The political and economic reforms that began in 2011 continued during 2012 under President Thein Sein. The UK Government’s approach is one of cautious engagement, welcoming and encouraging reform while paying close attention to the human rights situation. Four UK Government ministers visited in 2012: the Foreign Secretary in January, the Prime Minister in April, Lord Marland in July and the FCO Minister for Asia, Hugo Swire, in December. During the Prime Minister’s meeting with President Thein Sein, he welcomed recent reforms and highlighted areas where further progress was needed, including on political prisoners and ethnic reconciliation. The Prime Minister also met opposition leader Daw Aung San Suu Kyi and assured her of the UK’s continued support for her work to promote democracy and respect for human rights in Burma.
The UN Human Rights Council and UN General Assembly Third Committee adopted resolutions on Burma, recognising the progress made in many areas over the past 12 months and highlighting the concerns that remain, notably around ongoing ethnic conflict. The annual report by Special Rapporteur for the Human Rights Situation in Burma, Mr Tomás Ojea Quintana, following his three visits in 2012 set out a similar picture.
Burma held by-elections at the beginning of April for which the government relaxed restrictive laws on the media, civil society and political activists. Officials from the Association of South East Asian Nations (ASEAN), the US and the EU, including from the UK Government, observed polling day informally; this was the first time that international observers – albeit in an unofficial capacity – had been permitted to watch any election in Burmese history.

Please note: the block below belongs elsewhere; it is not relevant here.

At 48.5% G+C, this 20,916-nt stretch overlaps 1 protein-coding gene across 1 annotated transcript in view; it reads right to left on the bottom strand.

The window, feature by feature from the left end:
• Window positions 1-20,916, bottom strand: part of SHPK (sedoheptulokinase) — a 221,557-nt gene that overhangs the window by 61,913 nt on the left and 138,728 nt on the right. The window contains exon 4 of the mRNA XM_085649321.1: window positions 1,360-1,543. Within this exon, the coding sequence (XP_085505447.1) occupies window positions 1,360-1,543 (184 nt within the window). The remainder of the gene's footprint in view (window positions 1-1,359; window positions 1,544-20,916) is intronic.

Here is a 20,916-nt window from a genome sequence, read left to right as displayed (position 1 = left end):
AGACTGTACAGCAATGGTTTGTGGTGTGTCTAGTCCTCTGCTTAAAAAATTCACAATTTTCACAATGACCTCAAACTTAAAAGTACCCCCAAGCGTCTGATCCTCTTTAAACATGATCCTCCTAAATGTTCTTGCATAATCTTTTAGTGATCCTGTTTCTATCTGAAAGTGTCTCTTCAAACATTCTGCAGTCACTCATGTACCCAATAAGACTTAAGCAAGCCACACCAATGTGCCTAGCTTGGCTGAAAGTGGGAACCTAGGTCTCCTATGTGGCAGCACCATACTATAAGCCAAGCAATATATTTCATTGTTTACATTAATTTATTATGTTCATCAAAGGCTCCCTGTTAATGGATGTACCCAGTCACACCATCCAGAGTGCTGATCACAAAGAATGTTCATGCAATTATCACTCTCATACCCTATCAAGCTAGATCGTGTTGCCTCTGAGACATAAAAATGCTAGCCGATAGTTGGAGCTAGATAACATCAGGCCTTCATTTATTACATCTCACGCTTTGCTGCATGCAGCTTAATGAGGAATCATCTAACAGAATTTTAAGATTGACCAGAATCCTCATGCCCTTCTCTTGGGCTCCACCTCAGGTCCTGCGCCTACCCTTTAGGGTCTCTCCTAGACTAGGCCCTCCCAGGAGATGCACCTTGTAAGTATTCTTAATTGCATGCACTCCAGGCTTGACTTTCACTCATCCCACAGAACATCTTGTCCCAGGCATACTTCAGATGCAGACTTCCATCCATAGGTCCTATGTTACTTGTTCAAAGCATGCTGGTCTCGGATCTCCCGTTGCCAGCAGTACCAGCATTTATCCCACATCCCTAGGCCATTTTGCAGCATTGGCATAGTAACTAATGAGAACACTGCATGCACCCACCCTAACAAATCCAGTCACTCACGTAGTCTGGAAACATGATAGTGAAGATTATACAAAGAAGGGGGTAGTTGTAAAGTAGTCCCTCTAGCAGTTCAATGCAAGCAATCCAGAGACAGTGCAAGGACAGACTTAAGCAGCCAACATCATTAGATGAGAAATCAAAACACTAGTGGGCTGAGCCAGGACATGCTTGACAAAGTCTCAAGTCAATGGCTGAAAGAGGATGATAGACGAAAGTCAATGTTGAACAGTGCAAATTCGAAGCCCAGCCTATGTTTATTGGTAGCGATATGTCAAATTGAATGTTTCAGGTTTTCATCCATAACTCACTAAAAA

According to independent reporting, there were no major irregularities, and voting was largely free and fair. The National League for Democracy party, led by Aung San Suu Kyi, won 43 of the 44 seats that it contested.
Freedom of expression and assembly
Pre-publication censorship of private journals was ended in August but concerns about other forms of censorship remain. UN Special Rapporteur Mr Quintana expressed concerns in his annual report that post-publication article reviews by the government’s censorship board would lead to self-censorship by journalists. Action was taken by the censorship board against the Burmese media, for example in August when The Voice newspaper was forced to close for two weeks following its reporting of unrest in Rakhine State.
A new and independent Press Council was established in September. Its role is to promote press freedom and the rights of journalists, improve the capacity of the media sector, set standards for journalistic ethics and feed in to the new media laws. A new print law is likely to be debated, daily private newspapers are due to be authorised and the broadcast law is expected to be revised in 2013.
Internet access in Burma is limited. Only a small percentage of the population, mainly in urban areas, have access. Previously blocked sites, oppositional political content and sites with content relating to human rights and political reform were made accessible over the last 18 months.